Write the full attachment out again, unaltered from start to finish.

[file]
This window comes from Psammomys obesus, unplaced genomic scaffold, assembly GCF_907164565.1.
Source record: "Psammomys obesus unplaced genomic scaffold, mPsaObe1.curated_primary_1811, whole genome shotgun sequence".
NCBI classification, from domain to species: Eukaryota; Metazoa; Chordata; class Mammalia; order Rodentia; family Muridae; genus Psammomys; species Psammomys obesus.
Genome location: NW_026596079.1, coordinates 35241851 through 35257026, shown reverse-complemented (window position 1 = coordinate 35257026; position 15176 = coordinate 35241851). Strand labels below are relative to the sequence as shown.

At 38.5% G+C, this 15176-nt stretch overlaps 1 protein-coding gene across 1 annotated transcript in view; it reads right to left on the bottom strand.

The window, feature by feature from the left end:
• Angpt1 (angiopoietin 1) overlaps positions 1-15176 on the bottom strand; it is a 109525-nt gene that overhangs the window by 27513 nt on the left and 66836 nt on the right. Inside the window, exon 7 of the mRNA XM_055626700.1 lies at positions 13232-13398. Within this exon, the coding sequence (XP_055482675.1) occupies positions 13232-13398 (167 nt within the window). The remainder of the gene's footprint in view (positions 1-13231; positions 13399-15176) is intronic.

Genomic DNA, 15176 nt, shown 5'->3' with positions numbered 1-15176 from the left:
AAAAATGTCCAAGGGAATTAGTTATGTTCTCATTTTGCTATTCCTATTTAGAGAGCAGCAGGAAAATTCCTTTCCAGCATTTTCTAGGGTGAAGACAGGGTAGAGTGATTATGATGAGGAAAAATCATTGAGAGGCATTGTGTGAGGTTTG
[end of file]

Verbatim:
This window comes from Psammomys obesus, unplaced genomic scaffold, assembly GCF_907164565.1.
Source record: "Psammomys obesus unplaced genomic scaffold, mPsaObe1.curated_primary_1811, whole genome shotgun sequence".
NCBI classification, from domain to species: Eukaryota; Metazoa; Chordata; class Mammalia; order Rodentia; family Muridae; genus Psammomys; species Psammomys obesus.
Genome location: NW_026596079.1, coordinates 35241851 through 35257026, shown reverse-complemented (window position 1 = coordinate 35257026; position 15176 = coordinate 35241851). Strand labels below are relative to the sequence as shown.

At 38.5% G+C, this 15176-nt stretch overlaps 1 protein-coding gene across 1 annotated transcript in view; it reads right to left on the bottom strand.

The window, feature by feature from the left end:
• Angpt1 (angiopoietin 1) overlaps positions 1-15176 on the bottom strand; it is a 109525-nt gene that overhangs the window by 27513 nt on the left and 66836 nt on the right. Inside the window, exon 7 of the mRNA XM_055626700.1 lies at positions 13232-13398. Within this exon, the coding sequence (XP_055482675.1) occupies positions 13232-13398 (167 nt within the window). The remainder of the gene's footprint in view (positions 1-13231; positions 13399-15176) is intronic.

Genomic DNA, 15176 nt, shown 5'->3' with positions numbered 1-15176 from the left:
AAAAATGTCCAAGGGAATTAGTTATGTTCTCATTTTGCTATTCCTATTTAGAGAGCAGCAGGAAAATTCCTTTCCAGCATTTTCTAGGGTGAAGACAGGGTAGAGTGATTATGATGAGGAAAAATCATTGAGAGGCATTGTGTGAGGTTTG